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America's worst colleges

The Washington Monthly, a tiny bastion of high-grade journalism in the nation's capital, tries every year to kill the celebratory buzz greeting the latest "America's Best Colleges" list from U.S. News & World Report. This time, the monthly has outdone itself with what might be called the anti-U.S. News list, 50 carefully ranked colleges that have to be worst nightmare of any student who aspires to deep learning and careful career preparation.

Here are the bottom 10, ranked by their six-year graduation rates, including one school not far from my home:

  1. Southern University at New Orleans, La. 4.98 perercent
  2. .
  3. Allen University, S.C. 6.09
  4. Martin University, Ind. 6.67
  5. Bellevue University, Neb. 6.99
  6. Calumet College of Saint Joseph, Ind. 7.14
  7. Baker College of Auburn Hills, Mich. 7.14
  8. Visible School--Music and Worships Arts College, Ind. 7.50
  9. University of the District of Columbia, D.C. 7.94
  10. Saint Augustine's College, N.C. 8.24
  11. Nyack College, N.Y. 7.94

The article accompanying the list, by Education Sector policy analyst Ben Miller and my former Washington Post colleague Phuong Ly, focuses on the 23rd ranked college on the list, Chicago State University (12.79 percent graduation rate) and a dissatisfied former student, Nestor Curiel:

"With its tree-lined campus and gleaming new steel and glass convocation center, Chicago State certainly looked impressive. But within his first month there, Nestor wanted to leave. Advisers in the engineering department seemed clueless about guiding him to the right courses, insisting that if he wanted to take programming he first needed to enroll in a computer class that showed students how to turn on a monitor and operate a mouse. (Nestor required no such training.) The library boasted a robot that retrieved books, but Nestor would have preferred that it simply stay open past eight p.m., since class sometimes ended at nine p.m. or later, leaving him without a useful place to study or do research before going home. Trash littered the classrooms and grounds, and during class, many of the students would simply carry on conversations among themselves and ignore the instructors — or even talk back to them. Nestor was appalled. 'It was like high school, but I was paying for it,' he says."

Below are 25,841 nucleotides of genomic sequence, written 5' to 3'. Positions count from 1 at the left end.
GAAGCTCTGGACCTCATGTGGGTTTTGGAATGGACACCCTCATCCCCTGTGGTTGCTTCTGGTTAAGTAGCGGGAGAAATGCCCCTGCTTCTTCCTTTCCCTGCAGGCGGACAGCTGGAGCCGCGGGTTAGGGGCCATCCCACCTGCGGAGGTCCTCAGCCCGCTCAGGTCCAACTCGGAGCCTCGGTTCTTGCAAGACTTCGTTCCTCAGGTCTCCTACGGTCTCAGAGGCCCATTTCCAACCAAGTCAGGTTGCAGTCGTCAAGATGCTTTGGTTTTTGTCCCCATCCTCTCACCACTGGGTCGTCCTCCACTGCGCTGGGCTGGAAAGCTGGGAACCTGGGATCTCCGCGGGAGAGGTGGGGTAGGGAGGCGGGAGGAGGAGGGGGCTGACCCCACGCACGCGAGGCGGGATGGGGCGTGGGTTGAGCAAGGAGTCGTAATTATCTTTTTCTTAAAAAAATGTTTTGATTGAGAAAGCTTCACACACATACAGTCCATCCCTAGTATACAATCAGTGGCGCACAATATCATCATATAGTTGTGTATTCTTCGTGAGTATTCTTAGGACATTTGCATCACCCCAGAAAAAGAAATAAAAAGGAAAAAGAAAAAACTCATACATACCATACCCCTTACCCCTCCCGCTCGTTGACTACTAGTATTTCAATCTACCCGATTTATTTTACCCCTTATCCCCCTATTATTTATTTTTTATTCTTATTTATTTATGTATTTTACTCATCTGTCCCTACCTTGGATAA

Many people reading that will say: What do they expect? Such colleges admit mostly low-income students who lack the preparation to get into well-run colleges. It is hard to teach them. A low graduation rate comes with the territory.

Gotcha, says the monthly. Its springs a trap for such pessimists with a second list of eight colleges that have demographic characteristics nearly identical to Chicago State's, but graduation rates three or four times higher.

Chicago State has 5,211 students. Of them, 92.3 percent are black or Hispanic and 66.7 percent receive federal Pell Grants given to low-income students. They enter the college with an average high school grade point average of 2.83 and an average SAT of 850 on a 1600 point scale. Among the colleges with similar students but much better graduation rates are Albany State, Clark Atlanta and Savannah State in Georgia, North Carolina Central and Winston-Salem State in North Carolina, Jackson State and Alcorn State in Mississippi and Virginia State in Virginia.

North Carolina Central University, for instance, has 5,978 students, 87 percent of them black or Hispanic and 63.6 percent receiving Pell grants. In high school they had an average GPA of 2.85 and an average SAT of 845. But NCCU's six-year graduation rate is 47.9 percent. The difference, Miller and Ly say, is an administration devoted to helping, not frustrating, the students, particularly those newly arrived.

"Students entering NCCU are told from the start that they are expected to have a goal of graduating in four years. The University College keeps students together in groups and assigns them advisers who must approve all major academic decisions and meet with students frequently. NCCU students even sign a contract upon arriving, a document that lays out the goals of what they are going to accomplish. If they start to struggle, they sign an additional contract that commits them to even closer monitoring. Above all, what drives places like NCCU is a culture of experimentation and data collection. The administrators track students, and they track results. If something works, they keep doing it. If it doesn’t, they try something else."